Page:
Oleg, I guess I didn't explain clearly enough what Magic Lantern is doing.in the posts dealing with the software.
I have no problem believing you got crappy results when you tried to bring the first image up. That is a standard image frame taken at the same exposure as the pano shots.; That exposure is set for the highlights. It's your basic expose to the right to keep the highlights that are important in your opinion as the photographer. I'm always going to expose for my important highlights with this software.
You asked why 200 and not 100 ISO. Simple, I shot this with Highliight Priority on to see if I gained anything and the lowest ISO Canon will let you set is ISO 200 in tht mode. The jury is still out on the gain\no gain question. I will have to shoot many more shots to answer that question.
The 9 images had nothing to do with the dynqamic range. That's 9 images with a 20 degree rotation between them for a total of 180 degrees. It took 9 shots to capture the pano, not the dynamic range.
As I explained before, the Magic Lantern software is writing, in camera, alternate ISO's to alternate rows of pixels for each frame and within that frame. In this case, a row at ISO 200, then a row at ISO 1600 and this is repeated for the rest of the frame. This alternating information is then interpolated to produce a DNG image that is then brought to what you see in post.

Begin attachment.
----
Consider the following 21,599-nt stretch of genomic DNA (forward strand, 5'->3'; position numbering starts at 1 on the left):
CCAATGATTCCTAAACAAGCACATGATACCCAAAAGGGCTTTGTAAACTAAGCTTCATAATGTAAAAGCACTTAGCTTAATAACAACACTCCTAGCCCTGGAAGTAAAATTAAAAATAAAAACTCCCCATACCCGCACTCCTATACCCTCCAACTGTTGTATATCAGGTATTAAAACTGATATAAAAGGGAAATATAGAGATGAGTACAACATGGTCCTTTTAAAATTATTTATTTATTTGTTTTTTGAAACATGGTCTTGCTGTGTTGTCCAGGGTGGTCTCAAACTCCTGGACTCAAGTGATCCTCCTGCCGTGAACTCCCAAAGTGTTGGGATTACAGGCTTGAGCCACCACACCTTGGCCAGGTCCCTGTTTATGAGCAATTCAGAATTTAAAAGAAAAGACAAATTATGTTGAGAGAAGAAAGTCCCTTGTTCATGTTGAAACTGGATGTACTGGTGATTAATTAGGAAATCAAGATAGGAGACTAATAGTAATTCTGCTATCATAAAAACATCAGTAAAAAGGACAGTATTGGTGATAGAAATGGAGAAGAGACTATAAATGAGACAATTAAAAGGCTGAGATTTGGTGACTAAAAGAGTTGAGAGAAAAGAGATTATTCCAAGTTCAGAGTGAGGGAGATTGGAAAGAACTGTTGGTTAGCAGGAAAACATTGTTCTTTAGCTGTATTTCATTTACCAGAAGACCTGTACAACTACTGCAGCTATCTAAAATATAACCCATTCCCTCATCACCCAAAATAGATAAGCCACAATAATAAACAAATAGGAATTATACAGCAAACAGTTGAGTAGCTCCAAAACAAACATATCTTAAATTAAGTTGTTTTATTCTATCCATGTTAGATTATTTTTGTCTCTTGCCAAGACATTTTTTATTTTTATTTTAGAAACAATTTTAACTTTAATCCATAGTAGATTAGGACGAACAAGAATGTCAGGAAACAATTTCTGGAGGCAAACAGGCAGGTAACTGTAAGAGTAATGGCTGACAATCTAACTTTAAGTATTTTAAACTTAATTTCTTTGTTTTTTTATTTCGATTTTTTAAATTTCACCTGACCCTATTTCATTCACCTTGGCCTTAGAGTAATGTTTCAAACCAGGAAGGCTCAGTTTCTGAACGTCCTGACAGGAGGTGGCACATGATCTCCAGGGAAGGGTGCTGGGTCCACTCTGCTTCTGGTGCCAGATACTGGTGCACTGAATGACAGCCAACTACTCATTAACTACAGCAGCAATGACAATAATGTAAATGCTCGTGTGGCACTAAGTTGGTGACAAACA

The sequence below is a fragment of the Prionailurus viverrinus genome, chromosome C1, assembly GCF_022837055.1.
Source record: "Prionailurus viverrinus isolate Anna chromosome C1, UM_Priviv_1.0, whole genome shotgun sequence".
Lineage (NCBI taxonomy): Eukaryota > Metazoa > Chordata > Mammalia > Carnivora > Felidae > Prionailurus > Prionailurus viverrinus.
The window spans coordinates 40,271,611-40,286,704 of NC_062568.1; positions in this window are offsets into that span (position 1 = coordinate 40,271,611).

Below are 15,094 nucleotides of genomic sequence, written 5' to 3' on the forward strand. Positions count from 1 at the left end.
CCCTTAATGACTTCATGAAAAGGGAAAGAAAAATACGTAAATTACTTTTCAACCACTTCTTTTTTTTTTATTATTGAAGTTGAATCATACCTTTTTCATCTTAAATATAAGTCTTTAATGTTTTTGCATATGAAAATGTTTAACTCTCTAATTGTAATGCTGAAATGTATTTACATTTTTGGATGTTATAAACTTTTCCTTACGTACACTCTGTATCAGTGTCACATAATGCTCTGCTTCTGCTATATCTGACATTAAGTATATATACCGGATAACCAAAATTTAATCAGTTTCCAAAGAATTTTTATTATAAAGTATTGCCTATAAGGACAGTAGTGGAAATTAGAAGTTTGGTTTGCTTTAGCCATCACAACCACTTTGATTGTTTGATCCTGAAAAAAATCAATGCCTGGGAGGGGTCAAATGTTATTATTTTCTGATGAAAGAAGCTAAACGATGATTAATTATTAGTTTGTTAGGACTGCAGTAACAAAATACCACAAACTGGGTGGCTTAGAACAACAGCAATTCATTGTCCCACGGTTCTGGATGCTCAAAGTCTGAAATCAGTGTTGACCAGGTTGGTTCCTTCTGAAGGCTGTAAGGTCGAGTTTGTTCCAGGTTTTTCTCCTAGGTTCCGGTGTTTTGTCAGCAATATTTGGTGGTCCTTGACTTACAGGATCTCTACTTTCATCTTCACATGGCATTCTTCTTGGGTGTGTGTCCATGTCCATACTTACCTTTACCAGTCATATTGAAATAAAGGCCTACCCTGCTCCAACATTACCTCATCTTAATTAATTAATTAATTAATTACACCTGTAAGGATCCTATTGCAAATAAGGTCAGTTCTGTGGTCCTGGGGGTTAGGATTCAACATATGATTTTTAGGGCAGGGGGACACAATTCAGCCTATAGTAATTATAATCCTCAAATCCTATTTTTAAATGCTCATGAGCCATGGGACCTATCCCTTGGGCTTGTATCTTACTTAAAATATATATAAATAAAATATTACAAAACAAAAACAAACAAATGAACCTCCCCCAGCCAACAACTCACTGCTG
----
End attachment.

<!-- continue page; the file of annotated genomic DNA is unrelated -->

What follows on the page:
Why doesn't the image seem high quality? This pano is 21,204 pixels wide by 5343 pixels high, reduced to 800 by 200 something. At 300 dpi for printing, that's nearly 6' x 1.5' being reduced to about 2.7" by less than an inch. A huge amount of information is getting thrown out. However, in the real world, doing the job it's intended to do, which is be a header image, or banner image if you like that better, for a display with other images below it (11"x14"), it will look very nice from a viewing distance of 4' - 6'.
The pano was done in CS6.
I'll let you judge whether or not the real life image is of a reasonable quality. This is a 4" (10.16 cm) x 2.5" (6.35 cm) section of the shot:
Balclutha-Pano-Detail.jpg [ 185.54 KiB | Viewed 63 times ]
This is a similar sized section from the right side of the image. The grain is added, but you can see the detail in the shot. If you look at the boxes, you can see the nails used to make them. The heads of those nails are a bit smaller than 1/3 of the size of the finger nail on the little finger of someone with small hands.
Balclutha-Pano-Detail-2.jpg [ 160.5 KiB | Viewed 63 times ]